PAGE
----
“It’s a great way to show the history, the culture of the city,” says Chris Geldart, director of the District’s Department of Public Works, which oversees MuralsDC. “It brings an energy to the city.”
Started in 2007 as an anti-graffiti effort in partnership with the D.C. Commission on the Arts and Humanities, MuralsDC has created 89 murals by 50 artists in 48 neighborhoods — covering every ward in the city. Our walk starts on 14th Street NW, about a half-block south of Irving, with two recent additions. “You Are Welcome” (3020 14th St.) is a vibrant portrait of smiling faces and flowers, a valentine to this bustling and diverse area by Cita Sadeli, an artist also known as Miss Chelove. A few yards away is Nessar Jahanbin’s “E=MC2” (3018 14th St.), a delightfully subversive work showing Albert Einstein wielding a can of spray paint, his formula for the theory of special relativity written as graffiti.
“Having Einstein be a tagger is just brilliant,” murals project coordinator Nancee Lyons said, referring to one of her favorite works.
Heading south on 14th, you’ll encounter a mural on the Rita Bright Community Center (2500 14th St.) that celebrates its youth offerings and the historic architecture of nearby Meridian Hill Park. (The 2009 work, by G. Byron Peck, is currently partly obscured by construction). A Black Lives Matter montage was painted recently on the wall of a construction site a few blocks south, between W and V streets, just as you get your first glimpse of the late Buck Hill (1925 14th St.), the saxophone-playing “wailin’ mailman” painted by Joe Pagac and formally dedicated last summer. Stretching 70 feet tall, the mural celebrates the jazz musician and postal worker, bringing a cool vibe to an intersection now anchored by a city office building but once known as Black Broadway. Possible detour: Before reaching U, duck west on Florida, then south on 15th Street to U, where two works by the prolific D.C. muralist Aniekan Udofia — including his renowned gagged George Washington (1502 U St.)— grace the intersection.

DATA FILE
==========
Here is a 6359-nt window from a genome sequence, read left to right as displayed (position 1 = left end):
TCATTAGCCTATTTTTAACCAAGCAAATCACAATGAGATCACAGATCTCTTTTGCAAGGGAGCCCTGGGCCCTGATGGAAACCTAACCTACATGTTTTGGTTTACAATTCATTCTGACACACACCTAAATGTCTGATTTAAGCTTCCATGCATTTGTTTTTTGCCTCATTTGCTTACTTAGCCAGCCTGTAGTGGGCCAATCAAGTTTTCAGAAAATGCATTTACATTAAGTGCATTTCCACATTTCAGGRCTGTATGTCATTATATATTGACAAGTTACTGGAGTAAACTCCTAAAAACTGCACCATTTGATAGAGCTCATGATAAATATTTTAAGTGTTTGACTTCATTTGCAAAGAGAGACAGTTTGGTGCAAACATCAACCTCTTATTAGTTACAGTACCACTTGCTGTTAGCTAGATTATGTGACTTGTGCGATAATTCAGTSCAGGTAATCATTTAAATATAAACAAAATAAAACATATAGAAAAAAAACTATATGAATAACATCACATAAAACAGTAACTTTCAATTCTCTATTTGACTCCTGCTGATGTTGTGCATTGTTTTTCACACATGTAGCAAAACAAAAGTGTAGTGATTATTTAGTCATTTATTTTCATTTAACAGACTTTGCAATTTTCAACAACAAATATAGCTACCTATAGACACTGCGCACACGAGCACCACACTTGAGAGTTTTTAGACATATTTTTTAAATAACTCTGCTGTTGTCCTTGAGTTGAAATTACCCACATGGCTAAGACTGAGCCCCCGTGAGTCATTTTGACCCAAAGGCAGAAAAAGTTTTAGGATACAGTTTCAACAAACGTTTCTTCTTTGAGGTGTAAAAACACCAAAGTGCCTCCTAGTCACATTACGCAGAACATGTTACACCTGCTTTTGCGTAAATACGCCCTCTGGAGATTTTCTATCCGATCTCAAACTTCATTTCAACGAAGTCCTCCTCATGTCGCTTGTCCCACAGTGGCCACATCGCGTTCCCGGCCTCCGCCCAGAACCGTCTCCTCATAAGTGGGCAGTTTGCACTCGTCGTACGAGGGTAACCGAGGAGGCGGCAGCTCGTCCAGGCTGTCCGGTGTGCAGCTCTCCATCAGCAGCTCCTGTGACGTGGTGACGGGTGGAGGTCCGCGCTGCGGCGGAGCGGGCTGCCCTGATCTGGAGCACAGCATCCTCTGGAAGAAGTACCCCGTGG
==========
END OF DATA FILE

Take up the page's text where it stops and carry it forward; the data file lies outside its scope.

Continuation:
Our walk continues east on U Street for six blocks, past a host of famous and recent murals celebrating African American icons such as Paul Robeson (1351 U St.), Prince and the Obamas (1213 U St.), and Duke Ellington. (1200 U St.) Be sure peek into the alleys and over your shoulder so you don’t miss the tucked-away works. One example is the portrait of William P. and Winnifred Lee (1026 U St.), painted on a side wall of Lee’s Flower Shop.
“There’s so much history with regard to black businesses along the U Street corridor. Lee’s and Ben’s Chili Bowl are the two that have stood the test of time,” Lyons said. “It hits the point home, that it is about celebrating D.C.’s history. A lot of people have been here for generations.”
When U Street meets Ninth, turn south and stroll down two blocks of tree-lined, multicolored rowhouses. Turn east on S and head for Udofia's portrait — his second — of D.C. native Marvin Gaye (710 S St.). The swirl of psychedelic purples and greens dominates the corner of Seventh and S streets. One block north, on T, across from the Howard Theater and the Right Proper brewpub — a perfect spot for a walking tour timeout — you’ll find an alley (637 T St.) featuring three separate murals. Here, the art celebrates the neighborhood’s musical roots, including a nod to go-go and to some of the city’s great jazz artists.
From here, follow Florida Avenue west back toward U (passing a slew of restaurants, coffee and ice cream shops). Turn north at Vermont, where a brick wall offers some mini murals. Don’t miss the puppy paintings on the wall of Wet Dog Tavern (2100 Vermont Ave.) before heading west on V for the final mural of this tour: Alberto Clerencia’s “Kindred” (1210 V St.). Like the mural of Buck Hill, the work stretches many stories high, depicting two young women of different races, in soothing grays and greens, with a horizontal bar across their eyes. It’s as if Clerencia is saying that we’re connected by our shared humanity — not by how we’re seen, but by who we are — and that’s a message especially powerful in these isolated times.
Visit muralsdcproject.com for a locator map featuring many of these murals and others throughout the city.